The tips of the fingers on my right hand are throbbing. I’m left-handed, which is good in a situation like this, although I do use both hands to hammer at the keyboard, so I’m frequently reminded of the pain as I type this column. There are many possible causes of finger pain — the fact that I recently turned 40 could be to blame, or maybe this is cosmic retribution for years of torturing students with mathematics courses — but it turns out that the culprit in this instance is the guitar I got for Christmas.
For some quick background, I didn’t ask for this guitar, nor did I ask for the lessons that came with it (the first of which was this week … see above mention of finger pain, which my instructor calls “a rite of passage”). This was all part of a thoughtful gift package given to me by my wife and in-laws, all of whom know that I L-O-V-E all types of music and that I’ve always imagined how awesome it would be to play guitar.
But, if I’m being honest, this gift scared the hell out of me. I mean, it’s been so easy to make up excuses for why I haven’t, up to this point in my life, actually learned to play guitar. The fact that I didn’t own a guitar was a gimme, but the list is much more extensive: I’ve never played an instrument before; I’m simply too old to learn how to play an instrument (a point my good friend, Dr. Paul Myers, recently said was backed up by science!); I just don’t have the time, etc. The reality is that all of these excuses were just cover for the fear that I could try really, really hard to learn guitar, but ultimately, I may just suck at it. And I guess that’s still a possibility, but now that I’ve admitted aloud that I’m learning to play, it’s too late to go back to the excuses.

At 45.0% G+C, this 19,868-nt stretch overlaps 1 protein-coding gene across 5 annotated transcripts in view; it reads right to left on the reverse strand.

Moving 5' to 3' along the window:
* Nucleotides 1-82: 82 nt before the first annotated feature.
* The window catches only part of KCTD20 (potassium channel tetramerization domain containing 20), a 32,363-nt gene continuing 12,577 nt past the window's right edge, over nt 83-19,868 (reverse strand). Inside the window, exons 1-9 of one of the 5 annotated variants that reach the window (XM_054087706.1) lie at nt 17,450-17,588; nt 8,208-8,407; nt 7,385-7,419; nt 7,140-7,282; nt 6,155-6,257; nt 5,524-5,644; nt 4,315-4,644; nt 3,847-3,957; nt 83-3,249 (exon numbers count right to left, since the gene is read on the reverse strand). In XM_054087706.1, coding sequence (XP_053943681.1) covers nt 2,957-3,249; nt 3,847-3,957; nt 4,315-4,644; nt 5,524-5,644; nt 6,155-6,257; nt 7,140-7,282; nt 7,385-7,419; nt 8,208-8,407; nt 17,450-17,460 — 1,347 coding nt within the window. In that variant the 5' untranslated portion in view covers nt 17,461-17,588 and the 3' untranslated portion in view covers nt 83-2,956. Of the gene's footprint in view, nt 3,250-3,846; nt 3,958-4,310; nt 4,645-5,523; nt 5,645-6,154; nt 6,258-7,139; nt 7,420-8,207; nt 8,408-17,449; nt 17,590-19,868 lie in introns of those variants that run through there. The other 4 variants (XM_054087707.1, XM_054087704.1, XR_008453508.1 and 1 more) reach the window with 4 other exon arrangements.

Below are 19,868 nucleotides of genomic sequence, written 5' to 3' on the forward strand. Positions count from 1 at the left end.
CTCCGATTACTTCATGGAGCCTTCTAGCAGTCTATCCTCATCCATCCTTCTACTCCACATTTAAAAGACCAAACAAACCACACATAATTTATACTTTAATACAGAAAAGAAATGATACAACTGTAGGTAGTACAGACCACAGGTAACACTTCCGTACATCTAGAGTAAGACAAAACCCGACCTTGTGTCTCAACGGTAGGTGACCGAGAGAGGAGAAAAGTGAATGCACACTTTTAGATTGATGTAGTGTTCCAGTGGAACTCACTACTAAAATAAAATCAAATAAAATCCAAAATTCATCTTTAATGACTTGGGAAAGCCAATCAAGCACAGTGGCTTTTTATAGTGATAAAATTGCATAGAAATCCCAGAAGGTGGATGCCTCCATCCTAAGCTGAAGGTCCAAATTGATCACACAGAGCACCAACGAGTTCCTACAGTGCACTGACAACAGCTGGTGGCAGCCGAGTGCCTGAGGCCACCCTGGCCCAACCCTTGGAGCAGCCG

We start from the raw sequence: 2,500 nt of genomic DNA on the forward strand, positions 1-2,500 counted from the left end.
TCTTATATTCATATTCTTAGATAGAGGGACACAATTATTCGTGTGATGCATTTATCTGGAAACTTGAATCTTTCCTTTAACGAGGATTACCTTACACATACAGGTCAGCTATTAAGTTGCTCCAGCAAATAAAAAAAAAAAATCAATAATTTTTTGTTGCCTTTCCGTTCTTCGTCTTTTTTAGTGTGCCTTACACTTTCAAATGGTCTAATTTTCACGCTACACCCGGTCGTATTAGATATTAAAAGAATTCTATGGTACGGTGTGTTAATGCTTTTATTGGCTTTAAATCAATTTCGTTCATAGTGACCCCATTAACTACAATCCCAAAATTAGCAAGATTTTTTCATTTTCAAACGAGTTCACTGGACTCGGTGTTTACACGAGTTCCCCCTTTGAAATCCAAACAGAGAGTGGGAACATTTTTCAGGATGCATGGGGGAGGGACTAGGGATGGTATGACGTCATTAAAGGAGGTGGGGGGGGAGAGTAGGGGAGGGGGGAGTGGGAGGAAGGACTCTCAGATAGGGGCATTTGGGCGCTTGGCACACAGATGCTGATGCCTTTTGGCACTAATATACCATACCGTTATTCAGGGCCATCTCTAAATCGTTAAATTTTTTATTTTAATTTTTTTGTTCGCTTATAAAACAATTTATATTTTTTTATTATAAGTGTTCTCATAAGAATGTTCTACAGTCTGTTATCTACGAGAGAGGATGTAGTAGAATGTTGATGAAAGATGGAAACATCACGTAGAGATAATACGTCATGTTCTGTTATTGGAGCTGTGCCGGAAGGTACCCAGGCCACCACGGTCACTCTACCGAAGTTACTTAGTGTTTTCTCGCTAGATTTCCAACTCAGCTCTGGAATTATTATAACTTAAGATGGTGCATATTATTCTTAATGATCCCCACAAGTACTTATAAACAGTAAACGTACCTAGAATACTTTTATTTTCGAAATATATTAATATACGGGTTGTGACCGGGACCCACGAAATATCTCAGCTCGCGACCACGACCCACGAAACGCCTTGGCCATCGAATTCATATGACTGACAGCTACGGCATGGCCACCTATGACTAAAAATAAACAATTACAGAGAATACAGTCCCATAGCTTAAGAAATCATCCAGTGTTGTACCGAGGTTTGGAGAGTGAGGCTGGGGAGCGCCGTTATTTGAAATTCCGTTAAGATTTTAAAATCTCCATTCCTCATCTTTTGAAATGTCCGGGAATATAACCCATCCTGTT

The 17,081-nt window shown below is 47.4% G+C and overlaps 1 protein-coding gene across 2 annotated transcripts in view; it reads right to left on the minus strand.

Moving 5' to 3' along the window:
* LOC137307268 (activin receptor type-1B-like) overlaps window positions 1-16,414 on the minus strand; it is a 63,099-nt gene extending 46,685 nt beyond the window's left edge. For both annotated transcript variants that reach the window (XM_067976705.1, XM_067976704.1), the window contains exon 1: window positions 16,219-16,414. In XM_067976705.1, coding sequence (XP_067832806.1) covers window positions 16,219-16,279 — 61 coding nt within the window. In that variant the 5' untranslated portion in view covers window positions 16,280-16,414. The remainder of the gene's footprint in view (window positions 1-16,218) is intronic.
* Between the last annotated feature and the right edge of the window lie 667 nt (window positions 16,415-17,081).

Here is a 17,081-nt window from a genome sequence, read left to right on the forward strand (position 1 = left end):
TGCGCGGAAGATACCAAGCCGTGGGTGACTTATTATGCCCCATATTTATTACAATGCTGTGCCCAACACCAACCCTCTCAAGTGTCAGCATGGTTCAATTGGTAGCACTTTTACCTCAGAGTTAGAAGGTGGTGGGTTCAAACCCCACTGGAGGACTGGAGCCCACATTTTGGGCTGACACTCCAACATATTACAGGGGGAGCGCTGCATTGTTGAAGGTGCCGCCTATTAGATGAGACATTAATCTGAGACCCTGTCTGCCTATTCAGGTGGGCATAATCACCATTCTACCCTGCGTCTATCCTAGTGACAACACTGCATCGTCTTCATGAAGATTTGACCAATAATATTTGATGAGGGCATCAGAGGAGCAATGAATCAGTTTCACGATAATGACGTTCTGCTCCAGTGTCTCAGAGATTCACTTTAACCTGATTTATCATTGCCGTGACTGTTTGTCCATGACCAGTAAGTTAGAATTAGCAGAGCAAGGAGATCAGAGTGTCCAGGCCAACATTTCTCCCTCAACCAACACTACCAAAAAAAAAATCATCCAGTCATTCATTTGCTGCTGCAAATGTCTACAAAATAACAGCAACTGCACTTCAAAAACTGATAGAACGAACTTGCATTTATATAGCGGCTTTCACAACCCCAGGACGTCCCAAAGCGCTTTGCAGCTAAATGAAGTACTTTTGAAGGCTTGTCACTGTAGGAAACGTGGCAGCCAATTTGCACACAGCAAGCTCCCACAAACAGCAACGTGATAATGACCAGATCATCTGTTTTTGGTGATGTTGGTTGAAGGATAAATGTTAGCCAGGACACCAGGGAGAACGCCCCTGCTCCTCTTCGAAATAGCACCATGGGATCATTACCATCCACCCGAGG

So, onward and upward with my dream —and I have to say, the initial progress is quite astonishing! The number of chords in my repertoire has literally grown infinity-fold in just the last three days, which is what happens when you go from knowing zero of something to knowing some of something. To be exact, I can passably play four chords — C, D, G and A — and many people have told me that those four chords will likely allow me to play 95 percent of the songs I’ll ever want to jam out to. Further, picking up these chords has allowed me to compose four different original songs for my two young daughters. The most requested tune in the Miceli house is “G Song,” which consists of me strumming a G chord repeatedly while singing, “G, G, G … ” and you can probably guess how the other three tunes go.
Although “G Song” shows some phenom-like potential, I anticipate the road getting harder from here. It’s not the first time in my life that I’ll have to struggle to get better at something that is important to me, but luckily, all of those previous trials and tribulations left me happier and more fulfilled in the long run. Plus, I haven’t been this excited to learn something new in a long time, and that surely counts for something.
(Note: To all you current strummers out there, I welcome any and all ideas for songs a brand new player can pick up quickly. I’ll even give a shout out in my next column to whoever is the first to suggest to me a song l learn to play.)